Why are the Left parties led by Prakash Karat going for the jugular on the nuclear deal and and risking an early election? Prof. Abhirup Sarkar of the Indian Statistical Institute, Calcutta, views the situation through the prism of the two States that warm the Left’s seats in the Lok Sabha in The Telegraph, Calcutta:
“West Bengal and Kerala, taken together, account for 85 per cent of Lok Sabha seats of the Left. Therefore, it should suffice to look at the political economy of these two states to understand the undercurrents within the Left.
“The economies of West Bengal and Kerala are, of course, miles apart. Among the major Indian states, Kerala has the highest per capita consumption, highest literacy and the lowest gender disparity. It has the highest rank by any reasonable human development index.
“By contrast, West Bengal is at best a mediocre state. It is middle ranking in terms of per capita consumption, literacy and human development indices. The rural-urban divide in West Bengal is one of the starkest in the country, the rural sector containing some of the poorest Indian households, notwithstanding decades of much-hyped land reforms.
“Who votes for the Left in West Bengal? Our studies reveal that the Left vote bank in West Bengal mainly consists of the economically and socially disadvantaged — the poor and the vulnerable, the educationally backward, members of the scheduled castes and scheduled tribes, religious minority groups, marginal and small farmers, landless agricultural labourers and so on. Apart from these people, there is a section of the middle and upper classes voting left.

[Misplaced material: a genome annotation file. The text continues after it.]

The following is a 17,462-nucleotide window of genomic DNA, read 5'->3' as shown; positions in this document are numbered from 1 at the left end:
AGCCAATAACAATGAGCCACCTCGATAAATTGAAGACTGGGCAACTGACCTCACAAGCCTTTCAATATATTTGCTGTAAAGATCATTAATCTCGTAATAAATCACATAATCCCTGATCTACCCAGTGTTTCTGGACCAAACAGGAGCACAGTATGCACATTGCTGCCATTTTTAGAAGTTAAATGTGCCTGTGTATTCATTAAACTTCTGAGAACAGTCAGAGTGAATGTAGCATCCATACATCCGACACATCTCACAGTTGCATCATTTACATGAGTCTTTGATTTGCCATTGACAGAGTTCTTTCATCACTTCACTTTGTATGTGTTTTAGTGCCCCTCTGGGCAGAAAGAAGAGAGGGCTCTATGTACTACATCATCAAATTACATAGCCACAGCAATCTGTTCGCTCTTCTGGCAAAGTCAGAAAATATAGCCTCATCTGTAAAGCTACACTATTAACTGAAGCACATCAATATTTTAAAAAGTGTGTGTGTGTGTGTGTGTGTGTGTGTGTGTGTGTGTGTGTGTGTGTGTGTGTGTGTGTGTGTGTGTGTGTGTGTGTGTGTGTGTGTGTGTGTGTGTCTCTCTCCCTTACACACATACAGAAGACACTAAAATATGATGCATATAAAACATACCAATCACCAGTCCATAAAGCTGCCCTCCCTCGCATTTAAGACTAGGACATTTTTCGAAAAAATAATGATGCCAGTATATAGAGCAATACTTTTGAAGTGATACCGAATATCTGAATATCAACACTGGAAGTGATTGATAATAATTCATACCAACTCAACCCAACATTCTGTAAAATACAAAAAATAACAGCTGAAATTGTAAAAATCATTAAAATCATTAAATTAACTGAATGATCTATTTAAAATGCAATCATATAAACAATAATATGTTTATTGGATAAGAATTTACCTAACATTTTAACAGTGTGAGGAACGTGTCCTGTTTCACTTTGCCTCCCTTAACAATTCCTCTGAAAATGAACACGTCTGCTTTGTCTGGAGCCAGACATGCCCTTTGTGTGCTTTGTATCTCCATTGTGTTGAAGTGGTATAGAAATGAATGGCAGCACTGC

“These people would rather sacrifice industrialization in West Bengal and even risk losing a few seats in Kerala to protect the traditional vote bank, which has given them immense power without having to win elections or run governments. They are like the classical politburo members of the erstwhile Soviet Union, self-centred, power-loving, completely divorced from the people.
“The conflict, however, is not so much between leaders or personalities, but between two social classes, one poor and struggling to survive and the other aspiring to come out of the bondage of poverty and destitution.”
Read the full article here: Tale of two classes